I believe it was also in September years ago when Cameron’s mother, Lynn Carpenter from Townville, called me to ask if her son might enroll in my piano studio. I told her I had a long waiting list and could not accept any new students at the time, but that I would add him to my list. She then said, “I’m sure eager moms tell you all kinds of stories, but here’s what my kid does. We play music at night after he goes to bed — things like Scott Joplin’s piano rags. He’s supposed to be asleep. Next morning, he goes straight to the piano and plays what he heard.” Cameron was 4 years old. “Lynn,” I said, “I think I can probably switch things around a bit.”
And so began a lifelong friendship that I thank the universe on a daily basis I am fortunate enough to share.
In the next few days, Cameron Carpenter will return to the Unitarian Universalist Church of Meadville on Diamond Park where he at age 6 begged every chance he got to be permitted to play the historic Tracker organ there, and to my farm with the 1934 Steinway on which his musical career began, to host the German film crew making a documentary film of his life.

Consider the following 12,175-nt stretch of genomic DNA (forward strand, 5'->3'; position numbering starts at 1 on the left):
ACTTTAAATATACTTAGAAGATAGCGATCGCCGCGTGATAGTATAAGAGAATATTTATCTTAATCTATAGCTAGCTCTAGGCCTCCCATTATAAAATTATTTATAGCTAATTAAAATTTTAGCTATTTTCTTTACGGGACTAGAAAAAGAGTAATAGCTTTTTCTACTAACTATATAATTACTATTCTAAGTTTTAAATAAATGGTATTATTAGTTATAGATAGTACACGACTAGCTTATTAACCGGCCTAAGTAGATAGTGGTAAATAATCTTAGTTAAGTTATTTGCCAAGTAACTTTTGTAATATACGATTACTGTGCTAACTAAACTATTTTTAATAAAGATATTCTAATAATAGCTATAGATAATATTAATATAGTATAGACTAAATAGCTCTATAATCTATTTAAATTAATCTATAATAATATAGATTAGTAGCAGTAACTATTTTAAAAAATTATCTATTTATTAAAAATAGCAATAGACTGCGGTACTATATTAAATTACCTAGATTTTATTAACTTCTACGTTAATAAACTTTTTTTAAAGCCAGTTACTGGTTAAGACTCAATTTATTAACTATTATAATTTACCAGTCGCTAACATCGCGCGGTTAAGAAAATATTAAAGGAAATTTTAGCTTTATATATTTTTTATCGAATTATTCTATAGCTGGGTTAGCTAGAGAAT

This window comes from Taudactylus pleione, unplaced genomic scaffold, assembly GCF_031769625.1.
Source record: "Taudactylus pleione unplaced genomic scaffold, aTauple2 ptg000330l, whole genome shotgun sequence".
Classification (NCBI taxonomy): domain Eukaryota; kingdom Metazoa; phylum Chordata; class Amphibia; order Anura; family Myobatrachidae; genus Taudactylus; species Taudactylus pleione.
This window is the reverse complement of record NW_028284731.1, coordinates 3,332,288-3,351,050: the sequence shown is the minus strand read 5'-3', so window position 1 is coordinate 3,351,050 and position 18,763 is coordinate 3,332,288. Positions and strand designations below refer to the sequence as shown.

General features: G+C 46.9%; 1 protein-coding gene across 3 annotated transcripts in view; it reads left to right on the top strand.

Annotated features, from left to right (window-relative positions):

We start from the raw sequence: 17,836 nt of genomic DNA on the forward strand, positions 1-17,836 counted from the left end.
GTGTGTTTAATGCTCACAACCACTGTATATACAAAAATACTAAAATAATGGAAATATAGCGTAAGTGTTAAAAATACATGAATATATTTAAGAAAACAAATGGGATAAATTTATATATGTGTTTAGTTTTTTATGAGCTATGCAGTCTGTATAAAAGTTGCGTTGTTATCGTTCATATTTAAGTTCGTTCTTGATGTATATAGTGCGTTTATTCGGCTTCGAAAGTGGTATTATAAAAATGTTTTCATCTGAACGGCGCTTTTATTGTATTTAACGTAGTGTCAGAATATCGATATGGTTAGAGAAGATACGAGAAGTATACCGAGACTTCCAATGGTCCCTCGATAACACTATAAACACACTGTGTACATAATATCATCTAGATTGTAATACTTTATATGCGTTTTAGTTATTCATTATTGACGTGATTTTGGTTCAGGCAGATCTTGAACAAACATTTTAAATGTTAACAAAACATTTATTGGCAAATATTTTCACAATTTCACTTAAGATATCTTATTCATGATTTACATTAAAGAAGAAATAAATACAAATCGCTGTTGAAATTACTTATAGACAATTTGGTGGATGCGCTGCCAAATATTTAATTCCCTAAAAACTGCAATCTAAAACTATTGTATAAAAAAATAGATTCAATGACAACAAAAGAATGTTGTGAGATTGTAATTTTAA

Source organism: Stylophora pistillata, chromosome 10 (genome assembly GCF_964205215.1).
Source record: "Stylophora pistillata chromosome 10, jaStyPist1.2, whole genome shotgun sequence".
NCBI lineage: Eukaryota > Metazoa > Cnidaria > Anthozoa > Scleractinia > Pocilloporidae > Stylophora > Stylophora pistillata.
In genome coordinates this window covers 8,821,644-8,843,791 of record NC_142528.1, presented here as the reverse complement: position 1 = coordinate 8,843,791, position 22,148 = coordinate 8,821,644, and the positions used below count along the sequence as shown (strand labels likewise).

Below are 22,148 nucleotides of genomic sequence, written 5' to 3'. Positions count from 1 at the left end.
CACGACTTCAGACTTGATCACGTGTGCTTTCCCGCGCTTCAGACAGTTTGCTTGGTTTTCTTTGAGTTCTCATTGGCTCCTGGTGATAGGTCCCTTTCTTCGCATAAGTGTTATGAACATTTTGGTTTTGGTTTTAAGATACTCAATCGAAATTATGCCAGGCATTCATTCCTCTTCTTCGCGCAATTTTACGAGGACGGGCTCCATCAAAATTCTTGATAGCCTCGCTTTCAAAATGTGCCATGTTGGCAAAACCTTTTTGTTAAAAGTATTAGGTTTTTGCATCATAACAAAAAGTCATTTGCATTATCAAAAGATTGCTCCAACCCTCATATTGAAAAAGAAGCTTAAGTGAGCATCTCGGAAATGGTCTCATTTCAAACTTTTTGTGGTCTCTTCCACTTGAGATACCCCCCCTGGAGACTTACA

Cameron received the coveted Leonard Bernstein Award in 2012. He has performed in major concert halls across the world and was the only organist ever to be nominated for a Grammy with his “Revolutionary” Telarc recording of 2008. That recording was followed in 2010 by the critically acclaimed “Cameron Live!”
Edition Peters became his publisher in 2010, beginning the ongoing release of his original works. His press features include CNN’s “The Next List,” “CBS Sunday Morning,” The New York Times, The New Yorker, The Wall Street Journal and many others.
During the years in which I was honored to have Cameron in my studio, Karel Paukert, internationally acclaimed organist and then director of music at the Cleveland Museum of Art once said to me, “You do realize what you have on your hands, don’t you? ... Another little Mozart.”
“I know,” I responded.